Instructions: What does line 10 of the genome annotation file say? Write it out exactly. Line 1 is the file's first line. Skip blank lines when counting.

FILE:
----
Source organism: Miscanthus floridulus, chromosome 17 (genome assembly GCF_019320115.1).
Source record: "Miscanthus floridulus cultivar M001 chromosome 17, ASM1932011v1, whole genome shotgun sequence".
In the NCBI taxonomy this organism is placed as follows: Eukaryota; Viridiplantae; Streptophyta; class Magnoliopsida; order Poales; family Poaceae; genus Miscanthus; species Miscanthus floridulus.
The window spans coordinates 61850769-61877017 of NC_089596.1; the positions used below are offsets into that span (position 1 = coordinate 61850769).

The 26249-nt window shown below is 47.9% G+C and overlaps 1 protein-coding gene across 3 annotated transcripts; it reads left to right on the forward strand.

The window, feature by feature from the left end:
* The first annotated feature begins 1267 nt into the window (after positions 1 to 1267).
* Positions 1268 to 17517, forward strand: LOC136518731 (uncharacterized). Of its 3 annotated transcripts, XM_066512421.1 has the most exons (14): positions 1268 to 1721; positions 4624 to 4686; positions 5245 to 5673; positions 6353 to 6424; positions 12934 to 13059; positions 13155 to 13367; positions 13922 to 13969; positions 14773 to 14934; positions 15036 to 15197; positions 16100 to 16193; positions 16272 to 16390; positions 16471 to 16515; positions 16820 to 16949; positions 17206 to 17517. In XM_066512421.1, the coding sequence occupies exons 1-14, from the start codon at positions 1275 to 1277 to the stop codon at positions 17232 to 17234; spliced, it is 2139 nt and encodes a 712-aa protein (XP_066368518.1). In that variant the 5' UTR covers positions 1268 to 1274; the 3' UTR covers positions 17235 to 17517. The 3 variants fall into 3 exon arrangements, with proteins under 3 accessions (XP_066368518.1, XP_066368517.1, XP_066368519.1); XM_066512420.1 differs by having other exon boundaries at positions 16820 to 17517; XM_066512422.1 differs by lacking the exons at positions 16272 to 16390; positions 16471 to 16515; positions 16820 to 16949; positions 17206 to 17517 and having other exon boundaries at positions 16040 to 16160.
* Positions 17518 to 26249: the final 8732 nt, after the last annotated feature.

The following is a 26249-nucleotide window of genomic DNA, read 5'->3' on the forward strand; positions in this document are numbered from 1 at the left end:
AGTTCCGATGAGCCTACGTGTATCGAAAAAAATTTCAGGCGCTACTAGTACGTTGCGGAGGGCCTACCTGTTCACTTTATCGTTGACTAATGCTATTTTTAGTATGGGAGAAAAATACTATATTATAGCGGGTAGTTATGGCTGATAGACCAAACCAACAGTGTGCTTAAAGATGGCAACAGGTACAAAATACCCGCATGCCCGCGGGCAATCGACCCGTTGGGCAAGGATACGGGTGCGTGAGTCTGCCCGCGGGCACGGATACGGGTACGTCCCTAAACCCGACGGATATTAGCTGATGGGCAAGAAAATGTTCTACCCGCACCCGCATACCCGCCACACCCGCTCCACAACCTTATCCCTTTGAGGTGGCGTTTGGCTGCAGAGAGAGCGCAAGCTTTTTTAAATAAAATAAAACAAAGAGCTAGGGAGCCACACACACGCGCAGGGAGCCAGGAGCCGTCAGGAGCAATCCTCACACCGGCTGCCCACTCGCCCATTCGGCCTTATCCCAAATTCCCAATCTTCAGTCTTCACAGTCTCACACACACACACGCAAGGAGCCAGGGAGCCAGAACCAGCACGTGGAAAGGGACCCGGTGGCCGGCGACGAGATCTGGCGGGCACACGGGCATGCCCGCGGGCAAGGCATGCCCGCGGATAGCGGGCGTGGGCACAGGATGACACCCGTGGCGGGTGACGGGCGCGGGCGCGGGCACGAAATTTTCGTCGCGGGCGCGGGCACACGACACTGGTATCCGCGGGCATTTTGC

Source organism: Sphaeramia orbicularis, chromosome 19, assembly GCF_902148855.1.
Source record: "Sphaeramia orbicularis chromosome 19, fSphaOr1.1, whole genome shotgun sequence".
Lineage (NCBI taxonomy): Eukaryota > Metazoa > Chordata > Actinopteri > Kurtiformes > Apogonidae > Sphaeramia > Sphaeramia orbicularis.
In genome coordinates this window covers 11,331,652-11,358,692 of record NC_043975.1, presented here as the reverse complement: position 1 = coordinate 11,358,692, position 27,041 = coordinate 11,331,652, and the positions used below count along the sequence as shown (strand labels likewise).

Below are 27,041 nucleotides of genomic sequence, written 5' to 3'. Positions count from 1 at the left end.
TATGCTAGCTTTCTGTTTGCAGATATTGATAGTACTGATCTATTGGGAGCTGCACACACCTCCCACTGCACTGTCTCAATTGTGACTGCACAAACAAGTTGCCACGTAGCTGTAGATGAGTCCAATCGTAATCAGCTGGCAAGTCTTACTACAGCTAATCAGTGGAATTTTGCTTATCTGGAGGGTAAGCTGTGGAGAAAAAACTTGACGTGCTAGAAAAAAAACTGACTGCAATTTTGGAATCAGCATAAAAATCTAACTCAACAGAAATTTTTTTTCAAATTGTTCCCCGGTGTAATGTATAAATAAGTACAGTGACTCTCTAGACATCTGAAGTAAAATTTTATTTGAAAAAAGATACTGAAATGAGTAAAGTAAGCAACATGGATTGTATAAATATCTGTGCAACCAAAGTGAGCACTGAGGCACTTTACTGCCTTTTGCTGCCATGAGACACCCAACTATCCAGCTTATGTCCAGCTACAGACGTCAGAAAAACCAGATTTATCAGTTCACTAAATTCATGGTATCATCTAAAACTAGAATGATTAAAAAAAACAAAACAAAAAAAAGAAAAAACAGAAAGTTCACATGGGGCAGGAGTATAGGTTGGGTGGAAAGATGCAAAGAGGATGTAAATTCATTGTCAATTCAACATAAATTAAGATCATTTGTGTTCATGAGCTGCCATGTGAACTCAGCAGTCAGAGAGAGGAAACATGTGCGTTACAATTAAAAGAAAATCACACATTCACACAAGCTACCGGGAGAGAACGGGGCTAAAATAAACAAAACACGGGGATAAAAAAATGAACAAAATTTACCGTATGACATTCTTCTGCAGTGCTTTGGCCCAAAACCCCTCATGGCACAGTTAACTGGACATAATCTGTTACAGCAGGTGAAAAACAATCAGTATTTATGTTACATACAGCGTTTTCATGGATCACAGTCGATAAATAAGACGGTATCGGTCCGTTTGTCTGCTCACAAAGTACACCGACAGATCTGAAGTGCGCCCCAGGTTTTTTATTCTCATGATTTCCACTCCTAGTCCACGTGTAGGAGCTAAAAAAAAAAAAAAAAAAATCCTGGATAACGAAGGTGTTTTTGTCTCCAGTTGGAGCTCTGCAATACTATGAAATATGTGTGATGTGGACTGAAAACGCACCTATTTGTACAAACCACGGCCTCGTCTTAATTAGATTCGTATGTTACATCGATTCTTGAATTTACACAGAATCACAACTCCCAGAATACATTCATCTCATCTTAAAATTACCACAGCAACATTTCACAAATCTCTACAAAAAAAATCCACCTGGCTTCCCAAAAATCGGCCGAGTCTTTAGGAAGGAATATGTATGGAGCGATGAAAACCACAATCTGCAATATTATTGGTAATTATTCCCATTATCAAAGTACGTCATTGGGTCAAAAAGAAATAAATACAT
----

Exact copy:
The following is a 26249-nucleotide window of genomic DNA, read 5'->3' on the forward strand; positions in this document are numbered from 1 at the left end: